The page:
PHILADELPHIA (Reuters) - The government on Wednesday won the first round of a battle over the ownership of 10 prized gold coins from the Franklin Roosevelt Administration in the 1930s, now worth an estimated $75 million.
A U.S. District Court jury decided, after five hours of deliberation, that the U.S. Treasury had properly taken possession of the double eagle coins, which a Philadelphia family forfeited after discovering them in the safe deposit box of a deceased family member.
The next step is for the judge who presided over the trial, Legrome Davis, to decide who actually owns them. No date has been set for that ruling.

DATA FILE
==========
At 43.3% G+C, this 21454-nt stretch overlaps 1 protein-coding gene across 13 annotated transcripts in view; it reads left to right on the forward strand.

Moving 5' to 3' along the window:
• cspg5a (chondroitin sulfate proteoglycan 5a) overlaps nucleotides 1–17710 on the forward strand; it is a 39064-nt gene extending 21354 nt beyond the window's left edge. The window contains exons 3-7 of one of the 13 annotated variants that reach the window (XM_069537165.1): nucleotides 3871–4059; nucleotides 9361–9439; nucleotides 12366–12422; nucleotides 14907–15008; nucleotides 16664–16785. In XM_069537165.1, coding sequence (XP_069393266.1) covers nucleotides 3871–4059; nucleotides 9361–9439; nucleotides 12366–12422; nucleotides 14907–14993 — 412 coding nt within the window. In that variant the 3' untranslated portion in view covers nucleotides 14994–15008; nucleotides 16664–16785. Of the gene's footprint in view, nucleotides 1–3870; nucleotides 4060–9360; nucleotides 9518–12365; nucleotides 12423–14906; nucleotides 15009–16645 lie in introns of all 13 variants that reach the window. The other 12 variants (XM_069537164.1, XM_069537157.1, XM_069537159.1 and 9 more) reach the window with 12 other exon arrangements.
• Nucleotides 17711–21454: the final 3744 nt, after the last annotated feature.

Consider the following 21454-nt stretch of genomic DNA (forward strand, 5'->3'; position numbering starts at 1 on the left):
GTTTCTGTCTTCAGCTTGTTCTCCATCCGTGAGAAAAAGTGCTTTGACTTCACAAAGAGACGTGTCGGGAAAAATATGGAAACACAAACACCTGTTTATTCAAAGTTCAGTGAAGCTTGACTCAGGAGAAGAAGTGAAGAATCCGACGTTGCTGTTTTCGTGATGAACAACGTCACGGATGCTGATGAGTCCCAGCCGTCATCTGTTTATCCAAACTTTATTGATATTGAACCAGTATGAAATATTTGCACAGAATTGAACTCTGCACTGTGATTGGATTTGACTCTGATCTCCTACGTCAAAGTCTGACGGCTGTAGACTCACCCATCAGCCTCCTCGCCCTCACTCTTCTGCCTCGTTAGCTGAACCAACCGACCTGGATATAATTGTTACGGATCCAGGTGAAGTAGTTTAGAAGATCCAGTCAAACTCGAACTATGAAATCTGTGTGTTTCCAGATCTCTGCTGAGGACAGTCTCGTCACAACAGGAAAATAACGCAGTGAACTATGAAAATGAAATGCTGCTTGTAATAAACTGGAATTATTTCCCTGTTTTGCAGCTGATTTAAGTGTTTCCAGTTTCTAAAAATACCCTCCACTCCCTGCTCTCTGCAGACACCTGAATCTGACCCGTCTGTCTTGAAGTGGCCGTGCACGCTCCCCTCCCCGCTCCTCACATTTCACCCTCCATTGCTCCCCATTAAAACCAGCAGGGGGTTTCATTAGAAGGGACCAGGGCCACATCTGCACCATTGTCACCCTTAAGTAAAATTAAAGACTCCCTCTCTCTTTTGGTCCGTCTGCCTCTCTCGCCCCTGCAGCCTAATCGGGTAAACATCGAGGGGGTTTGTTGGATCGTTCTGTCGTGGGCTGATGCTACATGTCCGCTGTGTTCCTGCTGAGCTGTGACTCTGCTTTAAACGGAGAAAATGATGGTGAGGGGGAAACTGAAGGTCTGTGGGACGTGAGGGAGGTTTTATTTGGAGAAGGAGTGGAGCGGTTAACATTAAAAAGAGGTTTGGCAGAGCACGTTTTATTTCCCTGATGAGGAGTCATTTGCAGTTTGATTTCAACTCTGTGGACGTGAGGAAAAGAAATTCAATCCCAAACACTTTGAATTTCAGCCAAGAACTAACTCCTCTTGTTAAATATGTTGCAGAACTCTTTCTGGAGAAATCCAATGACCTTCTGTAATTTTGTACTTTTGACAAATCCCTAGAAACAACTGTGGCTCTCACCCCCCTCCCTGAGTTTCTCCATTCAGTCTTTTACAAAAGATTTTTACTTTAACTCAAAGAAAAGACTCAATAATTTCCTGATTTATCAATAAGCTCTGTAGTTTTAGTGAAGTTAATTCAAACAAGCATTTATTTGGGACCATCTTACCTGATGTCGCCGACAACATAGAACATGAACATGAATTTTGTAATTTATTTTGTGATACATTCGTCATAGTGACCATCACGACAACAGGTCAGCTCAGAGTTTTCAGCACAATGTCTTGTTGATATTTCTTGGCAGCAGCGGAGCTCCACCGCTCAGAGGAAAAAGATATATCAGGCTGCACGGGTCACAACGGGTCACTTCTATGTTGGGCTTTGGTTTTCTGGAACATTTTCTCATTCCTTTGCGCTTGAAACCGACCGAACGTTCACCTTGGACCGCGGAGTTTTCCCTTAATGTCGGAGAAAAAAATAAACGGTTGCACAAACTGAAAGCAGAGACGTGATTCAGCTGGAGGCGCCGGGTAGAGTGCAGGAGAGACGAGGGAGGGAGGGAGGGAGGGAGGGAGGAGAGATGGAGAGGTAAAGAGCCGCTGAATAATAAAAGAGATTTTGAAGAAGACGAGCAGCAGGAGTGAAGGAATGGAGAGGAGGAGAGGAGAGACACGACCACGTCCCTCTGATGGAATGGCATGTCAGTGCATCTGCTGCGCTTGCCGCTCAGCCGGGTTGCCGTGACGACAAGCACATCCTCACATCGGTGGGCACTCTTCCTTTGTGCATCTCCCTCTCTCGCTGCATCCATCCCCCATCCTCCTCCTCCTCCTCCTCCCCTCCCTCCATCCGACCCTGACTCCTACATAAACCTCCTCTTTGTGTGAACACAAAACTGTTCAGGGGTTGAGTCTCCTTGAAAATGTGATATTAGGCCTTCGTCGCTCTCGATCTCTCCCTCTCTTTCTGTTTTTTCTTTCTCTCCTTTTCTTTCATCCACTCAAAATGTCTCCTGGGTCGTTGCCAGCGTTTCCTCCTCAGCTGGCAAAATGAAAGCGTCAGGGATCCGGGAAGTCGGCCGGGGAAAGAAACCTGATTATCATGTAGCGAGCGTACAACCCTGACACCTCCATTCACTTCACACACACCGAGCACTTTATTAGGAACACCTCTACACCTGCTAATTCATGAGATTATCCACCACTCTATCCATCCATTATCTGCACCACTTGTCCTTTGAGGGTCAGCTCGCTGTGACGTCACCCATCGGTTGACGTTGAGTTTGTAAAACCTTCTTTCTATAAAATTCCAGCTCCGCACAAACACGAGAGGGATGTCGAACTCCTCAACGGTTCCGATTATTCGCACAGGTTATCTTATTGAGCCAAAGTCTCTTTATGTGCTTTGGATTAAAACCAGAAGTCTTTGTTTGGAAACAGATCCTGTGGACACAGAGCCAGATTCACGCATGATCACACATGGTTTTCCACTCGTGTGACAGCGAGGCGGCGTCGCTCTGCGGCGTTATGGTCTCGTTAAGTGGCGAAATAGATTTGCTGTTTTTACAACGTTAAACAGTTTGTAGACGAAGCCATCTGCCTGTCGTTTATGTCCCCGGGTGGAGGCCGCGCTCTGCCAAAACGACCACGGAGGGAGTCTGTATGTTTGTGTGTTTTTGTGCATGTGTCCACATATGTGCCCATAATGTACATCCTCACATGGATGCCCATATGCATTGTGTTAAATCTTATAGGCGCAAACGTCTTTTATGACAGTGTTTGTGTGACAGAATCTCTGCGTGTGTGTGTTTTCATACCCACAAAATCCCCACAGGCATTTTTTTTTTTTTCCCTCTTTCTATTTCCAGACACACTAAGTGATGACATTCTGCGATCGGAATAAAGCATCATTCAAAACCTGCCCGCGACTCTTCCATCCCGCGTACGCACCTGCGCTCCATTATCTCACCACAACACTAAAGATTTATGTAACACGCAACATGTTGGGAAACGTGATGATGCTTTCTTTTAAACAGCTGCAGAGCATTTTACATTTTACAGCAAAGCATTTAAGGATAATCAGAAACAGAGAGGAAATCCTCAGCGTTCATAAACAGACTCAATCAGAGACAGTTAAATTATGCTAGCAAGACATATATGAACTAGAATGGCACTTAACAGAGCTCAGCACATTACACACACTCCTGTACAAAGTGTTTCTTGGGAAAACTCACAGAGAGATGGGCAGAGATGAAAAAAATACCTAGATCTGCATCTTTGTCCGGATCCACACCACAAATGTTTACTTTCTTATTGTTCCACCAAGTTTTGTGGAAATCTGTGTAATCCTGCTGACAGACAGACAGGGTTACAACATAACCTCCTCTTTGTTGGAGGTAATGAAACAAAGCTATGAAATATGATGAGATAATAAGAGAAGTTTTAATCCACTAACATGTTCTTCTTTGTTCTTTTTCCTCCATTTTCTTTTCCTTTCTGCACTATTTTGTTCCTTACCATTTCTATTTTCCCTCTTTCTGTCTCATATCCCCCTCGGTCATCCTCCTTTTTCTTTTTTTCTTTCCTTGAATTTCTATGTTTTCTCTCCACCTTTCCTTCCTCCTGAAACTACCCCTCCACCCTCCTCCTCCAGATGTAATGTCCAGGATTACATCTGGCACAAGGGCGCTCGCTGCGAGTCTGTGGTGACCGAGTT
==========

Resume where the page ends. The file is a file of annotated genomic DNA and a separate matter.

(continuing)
“I think the lesson is you cannot steal from the U.S. government, hide it for almost 80 years, and then try and profit off of government property,” said Assistant U.S. Attorney Jacqueline Romero, who tried the case.
“It is our duty to go after government property,” she said.
Romero said the coins were never legally issued by the government and that somehow the late Israel Switt, a Philadelphia jeweler, ended up with them.
His family alerted authorities after finding the coins in 2003, and went to court to get them back. The coins have been in the government’s possession since 2004.
All double eagle coins - some 445,500 were made - were to have been destroyed by 1937. The $20 gold pieces were called double eagles because at that time a $10 coin was called an eagle.
Barry Berke, the family’s lawyer, did not immediately return a phone call for comment.
Editing by Barbara Goldberg and Cynthia Johnston